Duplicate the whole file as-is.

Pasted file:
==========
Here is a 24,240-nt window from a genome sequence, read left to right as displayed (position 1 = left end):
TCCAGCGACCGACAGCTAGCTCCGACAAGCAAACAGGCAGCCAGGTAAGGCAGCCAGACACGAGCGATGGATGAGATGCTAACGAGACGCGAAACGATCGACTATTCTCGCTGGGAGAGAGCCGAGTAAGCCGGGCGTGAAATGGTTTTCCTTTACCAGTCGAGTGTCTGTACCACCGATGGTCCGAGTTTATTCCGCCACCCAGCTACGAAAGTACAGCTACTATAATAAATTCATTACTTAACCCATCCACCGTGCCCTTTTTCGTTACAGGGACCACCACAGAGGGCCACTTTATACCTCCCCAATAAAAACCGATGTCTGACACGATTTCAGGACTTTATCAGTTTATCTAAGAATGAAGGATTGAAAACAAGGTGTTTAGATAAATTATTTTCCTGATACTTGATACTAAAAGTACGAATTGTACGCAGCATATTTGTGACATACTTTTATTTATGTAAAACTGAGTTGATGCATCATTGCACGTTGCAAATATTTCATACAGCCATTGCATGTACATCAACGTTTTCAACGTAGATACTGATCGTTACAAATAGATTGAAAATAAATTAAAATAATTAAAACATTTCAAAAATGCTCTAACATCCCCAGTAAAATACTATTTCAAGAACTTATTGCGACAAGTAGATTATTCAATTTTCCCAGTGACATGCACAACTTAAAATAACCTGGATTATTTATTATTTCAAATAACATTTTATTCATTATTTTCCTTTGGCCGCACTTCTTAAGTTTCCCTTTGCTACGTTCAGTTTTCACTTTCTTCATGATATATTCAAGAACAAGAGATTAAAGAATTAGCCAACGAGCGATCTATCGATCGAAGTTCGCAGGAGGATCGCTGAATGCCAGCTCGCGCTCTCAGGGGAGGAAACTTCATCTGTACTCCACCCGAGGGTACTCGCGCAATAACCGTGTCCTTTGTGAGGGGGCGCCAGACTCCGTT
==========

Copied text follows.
Here is a 24,240-nt window from a genome sequence, read left to right as displayed (position 1 = left end):
TCCAGCGACCGACAGCTAGCTCCGACAAGCAAACAGGCAGCCAGGTAAGGCAGCCAGACACGAGCGATGGATGAGATGCTAACGAGACGCGAAACGATCGACTATTCTCGCTGGGAGAGAGCCGAGTAAGCCGGGCGTGAAATGGTTTTCCTTTACCAGTCGAGTGTCTGTACCACCGATGGTCCGAGTTTATTCCGCCACCCAGCTACGAAAGTACAGCTACTATAATAAATTCATTACTTAACCCATCCACCGTGCCCTTTTTCGTTACAGGGACCACCACAGAGGGCCACTTTATACCTCCCCAATAAAAACCGATGTCTGACACGATTTCAGGACTTTATCAGTTTATCTAAGAATGAAGGATTGAAAACAAGGTGTTTAGATAAATTATTTTCCTGATACTTGATACTAAAAGTACGAATTGTACGCAGCATATTTGTGACATACTTTTATTTATGTAAAACTGAGTTGATGCATCATTGCACGTTGCAAATATTTCATACAGCCATTGCATGTACATCAACGTTTTCAACGTAGATACTGATCGTTACAAATAGATTGAAAATAAATTAAAATAATTAAAACATTTCAAAAATGCTCTAACATCCCCAGTAAAATACTATTTCAAGAACTTATTGCGACAAGTAGATTATTCAATTTTCCCAGTGACATGCACAACTTAAAATAACCTGGATTATTTATTATTTCAAATAACATTTTATTCATTATTTTCCTTTGGCCGCACTTCTTAAGTTTCCCTTTGCTACGTTCAGTTTTCACTTTCTTCATGATATATTCAAGAACAAGAGATTAAAGAATTAGCCAACGAGCGATCTATCGATCGAAGTTCGCAGGAGGATCGCTGAATGCCAGCTCGCGCTCTCAGGGGAGGAAACTTCATCTGTACTCCACCCGAGGGTACTCGCGCAATAACCGTGTCCTTTGTGAGGGGGCGCCAGACTCCGTT